Some companies have implemented electronic solutions for pieces of the CAPA process. “But very few pharmaceutical firms have implemented a comprehensive process” like the one Fetterman is installing for his current client, he says. “They had a totally manual process before,” he adds.
In Fetterman’s experience, it is extremely difficult to get people across all sites to follow the CAPA complaint and investigation process in the same way. “The biggest challenge we had with this global rollout was coming up with a consistent and reliable approach to handling CAPA complaints and investigations worldwide,” he says.
To establish consistency, companies must have a strong directive from senior management for the project, and a commitment by the organization that “this is the way we are going to handle it,” he says. “You just don’t want to have separate workflows for different sites.”
Of course, even the best technologies and processes are only part of the solution. The cultural issue of getting people in the organization to perform their CAPA responsibilities is the key to any successful program for dealing with CAPA complaints and investigations. “How to incent employees to work on the same page is important,” says AMR’s Jacobson. “The technology is the enabling component, but someone has to own responsibility for the process. A lot of companies have put together cross-functional teams.”
FDA-certified consultants who specialize in CAPA can facilitate its acceptance, Jacobson says. “Having a credible outside voice to come in is helpful,” he points out.
This is especially true for pharmaceutical companies that plan to install a specific software package for CAPA. “For a system like TrackWise, you do need specific expertise on how to configure it,” Fetterman says.
But CAPA technology and consultants will take a company only so far, says Wade Speir, senior consultant in the life sciences practice at Kepner-Tregoe, Inc., a Princeton, N.J. consulting firm. “The software is only a part of the solution,” he says. “There are the process issues, which often require changing people’s behaviors.”
The most difficult aspect of CAPA problem solving is getting a sharp fix on exactly what constitutes the problem at issue, Speir says. “By far the hardest part of problem solving is getting a clear consensus of what the problem is,” he says. “You need to identify what’s actually happening as well as what is expected to happen.”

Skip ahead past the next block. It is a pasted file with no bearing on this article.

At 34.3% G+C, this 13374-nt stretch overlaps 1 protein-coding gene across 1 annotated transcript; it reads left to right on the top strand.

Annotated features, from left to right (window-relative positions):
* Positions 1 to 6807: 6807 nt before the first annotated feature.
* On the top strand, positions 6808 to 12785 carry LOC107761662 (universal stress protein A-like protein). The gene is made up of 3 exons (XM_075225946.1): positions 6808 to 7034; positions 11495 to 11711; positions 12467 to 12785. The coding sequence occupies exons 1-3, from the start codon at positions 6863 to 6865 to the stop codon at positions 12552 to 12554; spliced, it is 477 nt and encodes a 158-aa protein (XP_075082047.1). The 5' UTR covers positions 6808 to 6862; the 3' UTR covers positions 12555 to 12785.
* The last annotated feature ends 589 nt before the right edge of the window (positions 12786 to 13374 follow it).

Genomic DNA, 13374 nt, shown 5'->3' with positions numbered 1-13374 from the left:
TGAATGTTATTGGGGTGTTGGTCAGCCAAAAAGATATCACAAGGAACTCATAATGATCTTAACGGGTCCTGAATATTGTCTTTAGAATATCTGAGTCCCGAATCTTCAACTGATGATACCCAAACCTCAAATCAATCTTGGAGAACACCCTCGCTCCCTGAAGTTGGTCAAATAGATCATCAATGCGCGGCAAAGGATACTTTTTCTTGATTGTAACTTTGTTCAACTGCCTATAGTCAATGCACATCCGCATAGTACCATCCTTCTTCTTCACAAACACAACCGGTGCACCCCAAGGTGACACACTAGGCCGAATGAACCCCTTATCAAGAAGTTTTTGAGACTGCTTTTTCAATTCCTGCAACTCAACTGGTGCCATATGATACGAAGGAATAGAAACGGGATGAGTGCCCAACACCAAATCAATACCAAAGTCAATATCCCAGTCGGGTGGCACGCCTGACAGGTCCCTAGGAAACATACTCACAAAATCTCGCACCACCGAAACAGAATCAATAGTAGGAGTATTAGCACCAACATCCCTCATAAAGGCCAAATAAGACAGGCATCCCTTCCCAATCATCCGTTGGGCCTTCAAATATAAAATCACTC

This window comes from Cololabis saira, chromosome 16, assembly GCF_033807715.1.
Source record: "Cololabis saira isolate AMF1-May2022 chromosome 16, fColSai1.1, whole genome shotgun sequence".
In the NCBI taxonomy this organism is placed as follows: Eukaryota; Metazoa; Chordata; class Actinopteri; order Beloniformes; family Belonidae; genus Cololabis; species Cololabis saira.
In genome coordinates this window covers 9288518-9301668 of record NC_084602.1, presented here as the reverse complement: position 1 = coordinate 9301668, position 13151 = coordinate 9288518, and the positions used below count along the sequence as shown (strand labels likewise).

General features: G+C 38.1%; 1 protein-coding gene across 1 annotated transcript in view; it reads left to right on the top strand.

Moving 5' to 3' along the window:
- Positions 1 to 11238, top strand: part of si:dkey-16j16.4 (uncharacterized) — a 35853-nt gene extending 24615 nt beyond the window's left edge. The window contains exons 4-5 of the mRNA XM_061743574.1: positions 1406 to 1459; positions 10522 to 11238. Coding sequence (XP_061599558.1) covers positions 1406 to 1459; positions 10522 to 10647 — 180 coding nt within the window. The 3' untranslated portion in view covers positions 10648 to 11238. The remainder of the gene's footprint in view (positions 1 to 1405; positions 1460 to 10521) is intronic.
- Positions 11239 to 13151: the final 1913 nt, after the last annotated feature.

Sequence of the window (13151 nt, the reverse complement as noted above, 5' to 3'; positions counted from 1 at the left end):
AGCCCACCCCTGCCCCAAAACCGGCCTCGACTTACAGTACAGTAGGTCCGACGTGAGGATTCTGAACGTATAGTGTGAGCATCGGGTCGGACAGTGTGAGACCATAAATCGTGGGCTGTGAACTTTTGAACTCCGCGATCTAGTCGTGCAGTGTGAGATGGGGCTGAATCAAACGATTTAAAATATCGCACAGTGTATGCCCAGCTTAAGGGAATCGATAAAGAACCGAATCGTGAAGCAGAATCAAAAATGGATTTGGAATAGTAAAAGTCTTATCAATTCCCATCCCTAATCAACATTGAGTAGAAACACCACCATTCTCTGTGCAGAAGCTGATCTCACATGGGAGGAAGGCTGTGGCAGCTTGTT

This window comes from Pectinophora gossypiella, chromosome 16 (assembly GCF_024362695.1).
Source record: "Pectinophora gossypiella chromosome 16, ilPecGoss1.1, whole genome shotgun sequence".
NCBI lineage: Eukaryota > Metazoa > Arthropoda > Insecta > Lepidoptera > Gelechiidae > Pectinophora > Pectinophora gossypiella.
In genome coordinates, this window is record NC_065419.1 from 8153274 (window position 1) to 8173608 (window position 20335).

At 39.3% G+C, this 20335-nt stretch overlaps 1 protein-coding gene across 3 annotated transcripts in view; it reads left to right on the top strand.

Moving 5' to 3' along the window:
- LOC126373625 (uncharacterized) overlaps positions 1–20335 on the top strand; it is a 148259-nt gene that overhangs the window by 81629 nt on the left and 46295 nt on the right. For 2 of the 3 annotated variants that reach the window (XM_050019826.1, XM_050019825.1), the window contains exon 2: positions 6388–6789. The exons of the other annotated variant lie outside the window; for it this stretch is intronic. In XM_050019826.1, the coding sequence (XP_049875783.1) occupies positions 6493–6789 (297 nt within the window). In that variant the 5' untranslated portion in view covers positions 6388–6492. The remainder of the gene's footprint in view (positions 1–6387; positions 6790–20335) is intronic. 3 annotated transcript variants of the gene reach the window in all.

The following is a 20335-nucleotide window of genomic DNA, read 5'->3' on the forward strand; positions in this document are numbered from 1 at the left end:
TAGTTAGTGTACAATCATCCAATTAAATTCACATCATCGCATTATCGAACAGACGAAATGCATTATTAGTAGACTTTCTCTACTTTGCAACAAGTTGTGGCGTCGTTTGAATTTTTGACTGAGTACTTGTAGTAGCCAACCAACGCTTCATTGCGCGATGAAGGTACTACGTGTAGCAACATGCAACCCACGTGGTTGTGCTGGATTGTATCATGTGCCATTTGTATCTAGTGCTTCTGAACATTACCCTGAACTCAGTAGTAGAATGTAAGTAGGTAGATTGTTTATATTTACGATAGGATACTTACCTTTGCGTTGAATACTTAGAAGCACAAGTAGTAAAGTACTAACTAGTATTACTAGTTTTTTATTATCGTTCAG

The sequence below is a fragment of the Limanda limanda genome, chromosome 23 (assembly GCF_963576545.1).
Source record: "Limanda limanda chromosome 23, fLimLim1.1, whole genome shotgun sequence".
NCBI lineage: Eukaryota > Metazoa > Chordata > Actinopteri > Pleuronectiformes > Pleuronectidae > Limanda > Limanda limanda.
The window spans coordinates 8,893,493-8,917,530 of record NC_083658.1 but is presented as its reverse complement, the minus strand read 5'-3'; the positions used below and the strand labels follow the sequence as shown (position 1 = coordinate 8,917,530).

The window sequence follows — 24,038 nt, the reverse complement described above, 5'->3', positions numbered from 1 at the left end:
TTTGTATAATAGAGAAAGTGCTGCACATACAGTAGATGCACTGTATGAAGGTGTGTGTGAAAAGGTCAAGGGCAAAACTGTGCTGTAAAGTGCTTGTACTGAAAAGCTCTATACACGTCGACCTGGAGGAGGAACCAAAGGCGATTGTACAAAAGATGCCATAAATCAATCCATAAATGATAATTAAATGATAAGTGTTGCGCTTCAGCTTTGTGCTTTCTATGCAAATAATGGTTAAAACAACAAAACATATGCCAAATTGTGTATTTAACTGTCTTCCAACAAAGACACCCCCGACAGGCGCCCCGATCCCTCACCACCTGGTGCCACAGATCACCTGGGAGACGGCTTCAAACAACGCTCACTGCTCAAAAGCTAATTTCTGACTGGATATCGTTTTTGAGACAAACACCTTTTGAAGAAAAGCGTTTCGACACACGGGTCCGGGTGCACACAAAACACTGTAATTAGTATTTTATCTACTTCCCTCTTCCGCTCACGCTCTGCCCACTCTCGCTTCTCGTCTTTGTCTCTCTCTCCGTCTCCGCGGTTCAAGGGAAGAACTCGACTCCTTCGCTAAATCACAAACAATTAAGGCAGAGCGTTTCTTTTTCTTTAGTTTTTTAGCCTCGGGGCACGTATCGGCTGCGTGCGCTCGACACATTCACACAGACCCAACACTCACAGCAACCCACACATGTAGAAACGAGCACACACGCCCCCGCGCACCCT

For example, pills often show silicone contamination from the production process. The manufacturer needs to know exactly how much, if any, silicone was expected to appear in the pill under optimal circumstances. Though drug companies may not admit it, “There’s always some contamination from all the valves and machinery,” Speir says. Knowing the proper baseline — whether there is zero or the most minute amount of contamination — is essential to determining how much actual deviation exists.
To identify the root cause of a CAPA problem, the manufacturer must first specify what the problem is, where it occurs, how often, and how big the problem is. It must also test possible causes against the facts of the occurrence. The idea is to see which cause explains the problem. At the same time, this process also should point out the possible problems that could occur and why they are not.
“The idea is to be able to explain why this batch was bad, as well as why the preceding lot and the one after the bad one were okay,” Speir says. Once the company has a hypothesis for what caused the problem, the next step is to test it — either by experimentation, or by fixing it and seeing if this solution works.
Companies need to be sure that their CAPA root cause analysis investigates all possible causes and tests the suspected one to make sure it is, in fact, the real cause of the problem. It’s important to distinguish between the observed symptoms of a problem and the fundamental or root cause. “You want to be sure people are fixing the right issue and addressing the right cause,” says John McLaughlin, principal consultant at Taratec Development (Bridgewater, N.J.). “You don’t want an engineer putting a fix on a problem without addressing the underlying issues.”
The root cause analysis involves answering a battery of questions that ask “why” with the goal of digging deep until the reason for the problem is identified. Sometimes the cause of the problem may only be a symptom of a more pervasive issue. For example, if a poorly trained operator was the immediate reason for the production of a bad batch, the root cause analysis should delve deeper to determine if the plant’s training program itself is at fault. The question should be asked, could other operators be poorly trained in the future?
“Pharmaceutical firms should be looking across the organization to see if a larger problem exists,” adds McLaughlin. “The good news is always great to hear, but the bad news is what you really want to hear. Companies should remember that, at the end of the day, the CAPA process is supposed to help them.”
All this activity must be documented to prepare a full investigation report for the FDA. Much of this information can be drawn from the batch record, which in many instances, can be found in binders of information. “For many companies this is quite a challenging effort,” Speir adds. “And usually the people doing it are not the highest paid in the organization.”
Identifying the root cause of a CAPA event is only part of the overall CAPA action to be taken. The other half of the process is determining what actions can be taken both to correct and prevent such occurrences.